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Classes of use and car insurance

What you intend to use your car for can make a difference to the cost of your insurance premium. Find out what car insurance classes of use mean and how they work.

What you intend to use your car for can make a difference to the cost of your insurance premium. Find out what car insurance classes of use mean and how they work.

Written by
Julie Daniels
Motor insurance comparison expert
Reviewed by
Rebecca Goodman
Insurance expert
Last Updated
14 OCTOBER 2022
5 min read
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What are car insurance classes of use?

Car insurance ‘classes of use’ refer to how you intend to use your car. When you take out a new car insurance policy, you’ll be asked which class of use you want to insure your car for.

How you use your car may not seem that important, but the difference between using it to do the shopping and school run, or using it to travel for work, can have an impact on the price of your premium.

Why? Because the more miles you clock up, especially at certain times of the day like rush hour, the higher the risk of you being involved in an accident.

What are the different car insurance classes of use?

1. Social, Domestic and Pleasure (SDP)

SDP is when you use your car for everyday social driving, like visiting friends, doing the school run and shopping.

2. Social, Domestic, Pleasure and Commuting (SDP+C)

This class covers the same as SDP but includes journeys to and from work. It also includes driving to and from the train station and leaving your car there to take the train to work, and even driving someone else to work.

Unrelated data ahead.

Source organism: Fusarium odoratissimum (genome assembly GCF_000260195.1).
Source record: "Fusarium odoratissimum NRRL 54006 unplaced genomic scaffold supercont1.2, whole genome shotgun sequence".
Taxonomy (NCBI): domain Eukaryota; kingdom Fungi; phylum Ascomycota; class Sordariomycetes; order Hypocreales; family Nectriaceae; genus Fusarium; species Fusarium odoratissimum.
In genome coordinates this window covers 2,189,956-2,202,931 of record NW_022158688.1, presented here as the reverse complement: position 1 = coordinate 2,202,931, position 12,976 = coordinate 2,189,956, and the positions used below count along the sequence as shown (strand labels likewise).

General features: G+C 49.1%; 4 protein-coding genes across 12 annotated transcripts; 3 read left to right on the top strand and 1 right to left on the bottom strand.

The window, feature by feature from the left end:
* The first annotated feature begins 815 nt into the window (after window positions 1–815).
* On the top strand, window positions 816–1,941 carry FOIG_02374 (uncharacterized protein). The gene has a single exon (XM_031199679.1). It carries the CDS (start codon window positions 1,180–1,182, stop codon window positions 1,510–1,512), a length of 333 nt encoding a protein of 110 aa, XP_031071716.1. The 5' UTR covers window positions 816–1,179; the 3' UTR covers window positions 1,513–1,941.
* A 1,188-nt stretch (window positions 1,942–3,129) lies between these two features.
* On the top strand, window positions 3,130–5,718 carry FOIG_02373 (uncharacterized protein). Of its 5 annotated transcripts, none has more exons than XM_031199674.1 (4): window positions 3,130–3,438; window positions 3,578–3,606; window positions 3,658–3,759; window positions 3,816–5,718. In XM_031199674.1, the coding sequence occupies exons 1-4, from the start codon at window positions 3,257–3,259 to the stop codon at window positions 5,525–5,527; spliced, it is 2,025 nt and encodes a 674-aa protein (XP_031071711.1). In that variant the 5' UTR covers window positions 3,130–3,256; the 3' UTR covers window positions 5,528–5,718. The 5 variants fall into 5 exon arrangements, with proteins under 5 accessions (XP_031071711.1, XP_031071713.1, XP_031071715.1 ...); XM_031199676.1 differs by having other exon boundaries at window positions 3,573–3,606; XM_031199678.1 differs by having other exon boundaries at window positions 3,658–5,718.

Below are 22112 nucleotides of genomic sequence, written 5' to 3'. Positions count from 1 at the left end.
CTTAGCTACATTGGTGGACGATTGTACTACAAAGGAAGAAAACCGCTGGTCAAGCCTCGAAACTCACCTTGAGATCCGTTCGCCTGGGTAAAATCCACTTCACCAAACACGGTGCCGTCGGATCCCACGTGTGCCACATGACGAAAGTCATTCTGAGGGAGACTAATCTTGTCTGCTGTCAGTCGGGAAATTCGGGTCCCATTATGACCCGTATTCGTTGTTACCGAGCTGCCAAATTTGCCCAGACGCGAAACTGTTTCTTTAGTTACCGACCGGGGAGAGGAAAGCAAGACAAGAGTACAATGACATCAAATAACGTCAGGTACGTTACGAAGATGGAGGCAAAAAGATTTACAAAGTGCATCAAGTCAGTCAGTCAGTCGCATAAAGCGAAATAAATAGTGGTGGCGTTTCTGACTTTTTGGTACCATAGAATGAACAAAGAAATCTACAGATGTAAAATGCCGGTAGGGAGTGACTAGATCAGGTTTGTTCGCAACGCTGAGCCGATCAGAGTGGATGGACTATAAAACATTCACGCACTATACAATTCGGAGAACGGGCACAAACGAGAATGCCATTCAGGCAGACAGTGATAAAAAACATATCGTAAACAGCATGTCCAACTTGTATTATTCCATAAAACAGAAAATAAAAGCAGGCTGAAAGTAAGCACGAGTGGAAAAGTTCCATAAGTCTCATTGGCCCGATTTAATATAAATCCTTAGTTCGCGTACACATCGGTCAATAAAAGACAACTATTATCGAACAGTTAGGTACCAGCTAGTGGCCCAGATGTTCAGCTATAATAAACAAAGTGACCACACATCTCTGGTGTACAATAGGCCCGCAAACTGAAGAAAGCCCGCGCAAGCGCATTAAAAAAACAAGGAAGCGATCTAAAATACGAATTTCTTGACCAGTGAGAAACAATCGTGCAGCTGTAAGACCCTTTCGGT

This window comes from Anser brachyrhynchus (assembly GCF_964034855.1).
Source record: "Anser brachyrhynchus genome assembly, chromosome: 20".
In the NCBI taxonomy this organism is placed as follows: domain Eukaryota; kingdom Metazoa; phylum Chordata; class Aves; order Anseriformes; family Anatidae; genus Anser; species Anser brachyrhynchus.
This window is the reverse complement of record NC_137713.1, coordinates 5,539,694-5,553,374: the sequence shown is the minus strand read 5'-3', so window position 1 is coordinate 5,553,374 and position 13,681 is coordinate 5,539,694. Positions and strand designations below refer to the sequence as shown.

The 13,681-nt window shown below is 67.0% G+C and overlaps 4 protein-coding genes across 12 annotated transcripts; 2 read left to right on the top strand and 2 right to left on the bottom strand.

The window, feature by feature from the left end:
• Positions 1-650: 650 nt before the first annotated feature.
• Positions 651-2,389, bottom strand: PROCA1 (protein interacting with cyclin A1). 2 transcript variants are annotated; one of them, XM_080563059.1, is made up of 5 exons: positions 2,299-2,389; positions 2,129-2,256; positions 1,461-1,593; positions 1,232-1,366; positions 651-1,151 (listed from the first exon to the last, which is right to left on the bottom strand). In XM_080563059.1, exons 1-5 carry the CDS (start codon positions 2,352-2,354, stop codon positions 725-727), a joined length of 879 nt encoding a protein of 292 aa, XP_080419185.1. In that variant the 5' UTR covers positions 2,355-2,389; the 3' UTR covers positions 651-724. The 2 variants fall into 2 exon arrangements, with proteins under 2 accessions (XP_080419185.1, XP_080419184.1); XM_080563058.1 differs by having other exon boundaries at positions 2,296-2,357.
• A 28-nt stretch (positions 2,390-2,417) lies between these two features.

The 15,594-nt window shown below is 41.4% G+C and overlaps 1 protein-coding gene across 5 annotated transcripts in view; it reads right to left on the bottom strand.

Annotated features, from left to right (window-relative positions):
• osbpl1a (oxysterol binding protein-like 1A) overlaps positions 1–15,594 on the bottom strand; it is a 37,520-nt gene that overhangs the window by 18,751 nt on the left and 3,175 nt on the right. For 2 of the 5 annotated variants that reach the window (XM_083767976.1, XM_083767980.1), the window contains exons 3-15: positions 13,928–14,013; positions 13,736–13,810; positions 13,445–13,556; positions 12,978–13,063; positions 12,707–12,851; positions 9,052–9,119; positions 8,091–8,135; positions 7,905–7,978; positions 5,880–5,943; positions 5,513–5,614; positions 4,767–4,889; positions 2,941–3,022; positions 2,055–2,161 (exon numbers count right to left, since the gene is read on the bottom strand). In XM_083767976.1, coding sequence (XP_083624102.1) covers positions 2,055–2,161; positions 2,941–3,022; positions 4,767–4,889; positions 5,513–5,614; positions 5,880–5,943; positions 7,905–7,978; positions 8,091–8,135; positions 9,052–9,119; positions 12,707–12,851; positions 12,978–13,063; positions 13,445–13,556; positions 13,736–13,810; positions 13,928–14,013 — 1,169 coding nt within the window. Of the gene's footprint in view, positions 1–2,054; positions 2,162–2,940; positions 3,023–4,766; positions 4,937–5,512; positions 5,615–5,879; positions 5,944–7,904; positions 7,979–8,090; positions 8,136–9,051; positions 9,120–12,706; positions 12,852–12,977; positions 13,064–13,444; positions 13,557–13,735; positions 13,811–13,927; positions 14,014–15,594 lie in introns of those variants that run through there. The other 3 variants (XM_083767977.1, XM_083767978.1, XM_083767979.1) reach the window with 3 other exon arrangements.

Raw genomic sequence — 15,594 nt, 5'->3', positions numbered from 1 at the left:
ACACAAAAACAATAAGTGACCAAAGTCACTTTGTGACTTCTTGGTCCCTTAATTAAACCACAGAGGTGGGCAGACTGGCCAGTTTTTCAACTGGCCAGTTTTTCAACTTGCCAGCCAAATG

Just be aware that, typically, only one place of work is covered. If you travel to a number of places for work, it’s likely you’ll need the next level of cover.

3. Personal business use (SDPC + business use)

This includes everything in the first two categories plus business-related driving, which is split into the following:

  • Class 1 business – if you need to travel to more than one place for business purposes: for example, on-site visits or driving to various business meetings.
  • Class 2 business – same as above but also includes another named driver, like your spouse, partner or a colleague if they also use your car for business purposes.
  • Class 3 business – sometimes called ‘commercial travelling’, this can potentially cover unlimited miles and an unlimited number of destinations: if you’re a sales rep, for example. Just be aware that while this class may cover delivering samples, it doesn’t cover business goods or merchandise – you’ll need commercial insurance for that. Some insurance providers will ask for extra details for this class, so they can assess how much driving you’ll be doing. They’ll then calculate your business car insurance premium.
  • Commercial – you’ll need commercial car insurance if you drive for your job: for example, if you’re a minicab or taxi driver, chauffeur, delivery driver or driving instructor.

Did you know?

Since the start of the COVID-19 pandemic, there’s been a huge surge in home deliveries and increased demand for delivery drivers for big-name firms like Amazon, Deliveroo and Just Eat. But be very careful about your car insurance if you’re looking to make a few extra quid by delivery driving. Many of the top insurance providers consider it too risky and won’t cover delivery driving. What’s more, if you don’t have ‘hire and reward’ or courier cover, your car insurance may be invalid, so you might not even be covered for your everyday SDP driving.

Why does class of use matter?

When an insurance provider calculates your car insurance premium, they'll assess your risk of being involved in an accident.

Commuting to work, for example, could involve being on the roads at the busiest times, so you’d be exposed to more risk than if you were driving for purely social reasons.

Similarly, if you’re up and down the motorways visiting different offices, you’re likely to be exposed to a greater risk of an accident.

For an insurance provider, the greater the risk, the higher the premium they’ll charge. For this reason, business class of use is almost always going to cost more.

Which class of use is cheaper for car insurance?